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Credit: Netflix

Netflix's docuseries, High Score, levels up the unknown heroes behind our favorite video games

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Aug 21, 2020, 5:05 PM EDT (Updated)

There have been a lot of video games since Pong essentially launched the industry in 1972. Conservative estimates across the decades, including all the various consoles, puts the array of titles at least 15,000. And, behind every tale of ghost-eating, princess-rescuing, or alien-shooting, there’s a real, compelling story about how each game was made. With such a mind-boggling number of games to choose from, filmmakers Melissa Wood and France Costrel had no shortage of stories to consider for their Netflix original docuseries, High Score. What really sets the series apart, though, is who High Score has telling those stories.

There are already several compelling (and less compelling) documentaries about the creatives who make the games, develop the games, and sell the games. But, so many of these documentaries heavily lean on the familiar white, male creator story to guide us through their narrative of choice. What Wood and Costrel wanted to do with High Score was make sure more of industry’s untold stories — those featuring women, transgender, and POC — got their fair share in their series. So while their episodes are centered on immediately identifiable mainstream topics of Atari, arcade hits, Nintendo, Sega, and first-person shooters, it’s the people talking about those subjects who distinguish High Score as something new and informative, even for hard-core gamers.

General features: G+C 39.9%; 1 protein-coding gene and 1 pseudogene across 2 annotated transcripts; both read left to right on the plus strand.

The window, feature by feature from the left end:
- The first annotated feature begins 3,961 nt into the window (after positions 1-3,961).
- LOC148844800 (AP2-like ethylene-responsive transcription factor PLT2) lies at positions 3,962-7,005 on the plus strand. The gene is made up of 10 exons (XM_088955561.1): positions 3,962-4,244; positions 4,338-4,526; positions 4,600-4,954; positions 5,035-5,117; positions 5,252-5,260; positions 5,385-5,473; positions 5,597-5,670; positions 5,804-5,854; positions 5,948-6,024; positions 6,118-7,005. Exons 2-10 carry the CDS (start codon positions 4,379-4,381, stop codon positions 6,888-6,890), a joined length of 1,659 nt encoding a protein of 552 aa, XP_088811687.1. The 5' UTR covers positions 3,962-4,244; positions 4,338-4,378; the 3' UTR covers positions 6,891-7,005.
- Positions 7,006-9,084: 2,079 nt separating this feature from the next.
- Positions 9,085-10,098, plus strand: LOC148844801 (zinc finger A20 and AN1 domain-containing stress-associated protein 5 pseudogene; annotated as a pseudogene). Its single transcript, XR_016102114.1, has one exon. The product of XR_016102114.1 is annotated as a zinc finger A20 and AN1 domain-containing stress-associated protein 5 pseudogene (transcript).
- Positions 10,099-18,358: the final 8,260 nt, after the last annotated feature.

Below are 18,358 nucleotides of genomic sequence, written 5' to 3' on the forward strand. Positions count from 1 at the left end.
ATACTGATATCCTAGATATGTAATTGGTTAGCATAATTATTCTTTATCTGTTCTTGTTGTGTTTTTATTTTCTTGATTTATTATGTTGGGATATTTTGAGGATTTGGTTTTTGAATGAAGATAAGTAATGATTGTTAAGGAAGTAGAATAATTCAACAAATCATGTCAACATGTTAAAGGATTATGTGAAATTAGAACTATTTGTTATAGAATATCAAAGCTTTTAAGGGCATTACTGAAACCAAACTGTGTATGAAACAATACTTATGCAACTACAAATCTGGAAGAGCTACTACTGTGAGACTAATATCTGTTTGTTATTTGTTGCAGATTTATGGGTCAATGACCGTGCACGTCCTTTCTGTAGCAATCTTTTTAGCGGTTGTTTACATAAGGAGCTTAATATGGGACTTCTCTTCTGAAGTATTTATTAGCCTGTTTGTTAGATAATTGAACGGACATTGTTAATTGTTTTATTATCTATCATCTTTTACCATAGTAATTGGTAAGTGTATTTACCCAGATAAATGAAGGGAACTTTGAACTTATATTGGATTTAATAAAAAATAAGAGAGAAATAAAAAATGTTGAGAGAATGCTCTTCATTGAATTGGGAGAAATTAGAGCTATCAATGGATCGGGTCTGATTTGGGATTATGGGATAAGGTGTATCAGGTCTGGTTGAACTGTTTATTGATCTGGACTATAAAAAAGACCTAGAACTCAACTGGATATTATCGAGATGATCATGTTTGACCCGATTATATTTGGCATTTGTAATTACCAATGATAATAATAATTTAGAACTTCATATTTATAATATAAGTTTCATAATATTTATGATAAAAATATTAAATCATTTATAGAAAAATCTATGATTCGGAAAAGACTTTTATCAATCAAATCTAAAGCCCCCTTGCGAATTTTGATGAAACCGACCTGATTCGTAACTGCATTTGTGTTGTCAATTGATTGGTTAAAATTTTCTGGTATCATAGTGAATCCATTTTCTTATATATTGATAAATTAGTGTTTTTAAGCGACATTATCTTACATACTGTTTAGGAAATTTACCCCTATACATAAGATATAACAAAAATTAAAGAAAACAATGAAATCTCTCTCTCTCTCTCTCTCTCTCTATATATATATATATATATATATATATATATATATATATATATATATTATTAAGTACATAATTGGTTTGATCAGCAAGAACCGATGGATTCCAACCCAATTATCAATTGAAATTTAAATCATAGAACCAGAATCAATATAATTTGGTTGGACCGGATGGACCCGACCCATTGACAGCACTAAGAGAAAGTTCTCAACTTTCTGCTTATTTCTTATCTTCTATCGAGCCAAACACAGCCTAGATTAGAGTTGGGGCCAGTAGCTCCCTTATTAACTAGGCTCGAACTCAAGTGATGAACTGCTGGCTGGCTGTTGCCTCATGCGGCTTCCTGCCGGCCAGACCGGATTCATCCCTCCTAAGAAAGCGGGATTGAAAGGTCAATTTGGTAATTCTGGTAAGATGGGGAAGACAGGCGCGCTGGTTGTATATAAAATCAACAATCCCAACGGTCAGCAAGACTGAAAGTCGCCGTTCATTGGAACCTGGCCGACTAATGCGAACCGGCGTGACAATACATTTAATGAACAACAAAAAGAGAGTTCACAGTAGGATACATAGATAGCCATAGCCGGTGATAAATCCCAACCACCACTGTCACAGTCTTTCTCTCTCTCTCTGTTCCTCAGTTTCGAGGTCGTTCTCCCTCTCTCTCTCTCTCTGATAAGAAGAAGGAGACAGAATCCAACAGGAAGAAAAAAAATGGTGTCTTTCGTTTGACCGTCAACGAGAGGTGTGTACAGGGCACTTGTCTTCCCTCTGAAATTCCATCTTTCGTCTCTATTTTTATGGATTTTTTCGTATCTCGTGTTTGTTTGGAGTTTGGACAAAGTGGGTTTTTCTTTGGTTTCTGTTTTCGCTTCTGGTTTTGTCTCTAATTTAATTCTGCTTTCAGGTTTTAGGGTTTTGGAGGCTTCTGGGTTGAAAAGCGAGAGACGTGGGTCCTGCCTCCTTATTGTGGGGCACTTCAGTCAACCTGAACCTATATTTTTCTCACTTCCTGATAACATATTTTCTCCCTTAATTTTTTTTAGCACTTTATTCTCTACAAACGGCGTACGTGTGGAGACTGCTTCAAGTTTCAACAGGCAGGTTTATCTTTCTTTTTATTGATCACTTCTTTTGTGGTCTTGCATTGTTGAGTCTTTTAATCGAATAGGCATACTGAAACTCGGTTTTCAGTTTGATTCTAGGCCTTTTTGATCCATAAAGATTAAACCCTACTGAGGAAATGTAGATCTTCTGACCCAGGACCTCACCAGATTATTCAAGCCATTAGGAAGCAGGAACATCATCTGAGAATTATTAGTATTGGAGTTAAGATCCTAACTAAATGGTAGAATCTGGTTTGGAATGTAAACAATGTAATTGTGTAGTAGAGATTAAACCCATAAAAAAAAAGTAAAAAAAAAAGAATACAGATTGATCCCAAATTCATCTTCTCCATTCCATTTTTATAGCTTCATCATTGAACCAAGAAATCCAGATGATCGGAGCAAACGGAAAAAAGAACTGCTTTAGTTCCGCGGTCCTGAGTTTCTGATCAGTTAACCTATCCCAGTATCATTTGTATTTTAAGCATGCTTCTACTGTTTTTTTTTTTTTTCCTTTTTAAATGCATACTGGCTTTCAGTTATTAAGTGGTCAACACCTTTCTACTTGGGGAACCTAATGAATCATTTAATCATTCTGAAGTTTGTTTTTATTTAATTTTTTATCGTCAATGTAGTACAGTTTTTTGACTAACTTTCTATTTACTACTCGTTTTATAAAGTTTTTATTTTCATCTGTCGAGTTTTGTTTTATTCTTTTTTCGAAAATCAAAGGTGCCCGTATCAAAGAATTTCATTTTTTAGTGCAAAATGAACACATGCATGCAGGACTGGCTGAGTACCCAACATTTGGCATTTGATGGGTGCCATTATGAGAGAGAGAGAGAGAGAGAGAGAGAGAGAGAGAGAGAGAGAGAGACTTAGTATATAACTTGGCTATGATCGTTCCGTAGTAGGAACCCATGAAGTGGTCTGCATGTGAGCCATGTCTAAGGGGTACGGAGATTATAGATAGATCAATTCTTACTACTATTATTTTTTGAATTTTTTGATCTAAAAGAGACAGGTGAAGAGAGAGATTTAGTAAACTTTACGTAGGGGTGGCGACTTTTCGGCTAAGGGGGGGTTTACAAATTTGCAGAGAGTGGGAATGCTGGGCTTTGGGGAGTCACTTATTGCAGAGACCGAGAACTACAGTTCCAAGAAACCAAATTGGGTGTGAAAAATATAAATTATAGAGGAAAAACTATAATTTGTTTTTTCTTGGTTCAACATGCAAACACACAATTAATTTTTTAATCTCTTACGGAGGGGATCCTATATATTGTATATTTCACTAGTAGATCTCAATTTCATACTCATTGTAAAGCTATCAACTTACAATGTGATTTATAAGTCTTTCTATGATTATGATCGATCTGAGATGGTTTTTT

SYFY WIRE got on the line with Wood and Costrel to find out how they narrowed their focus for the six-episode series, and found the stories that illuminate even more heroes behind the games we love...

Let’s start with how you created the episodes of High Score with the intention of finding new voices in the industry?

France Costrel (Director, Executive Producer): It was really important for us to have a diversity in the characters and the stories. Not even just with the characters because I think everybody sees gaming as a very male group. Yet actually, most gamers are women. We also wanted to look at the games themselves. For example, I loved Street Fighter when I was a child. But we wanted to speak about the fact that there was also a female fighter [in it]. I think that was so interesting. And there were trailblazers and their stories were great. And within our team, we also had a lot of women, which was something great too.

How do you narrow down stories to just six episodes? Where do you start — with the world’s largest whiteboard?

Melissa Wood (Executive Producer): Yeah, I mean, it did start with France and I, in a room, with literally a whiteboard. We would read. And then, we would look at each other and scribble something on the board. And then, we’d read some more and then talk. It was so messy. It was so overwhelming. [Laughs.] I mean, there are so many games out there. 

But, we tried not to approach this series in a historical way. Even though it's nostalgic, we wanted it to feel active and relative, and not like an intellectual, historical mythology. I think that stories just started to emerge from what we were reading and the conversations we were having with the people who developed these games. A natural story progressed. I don't know if you would agree with that?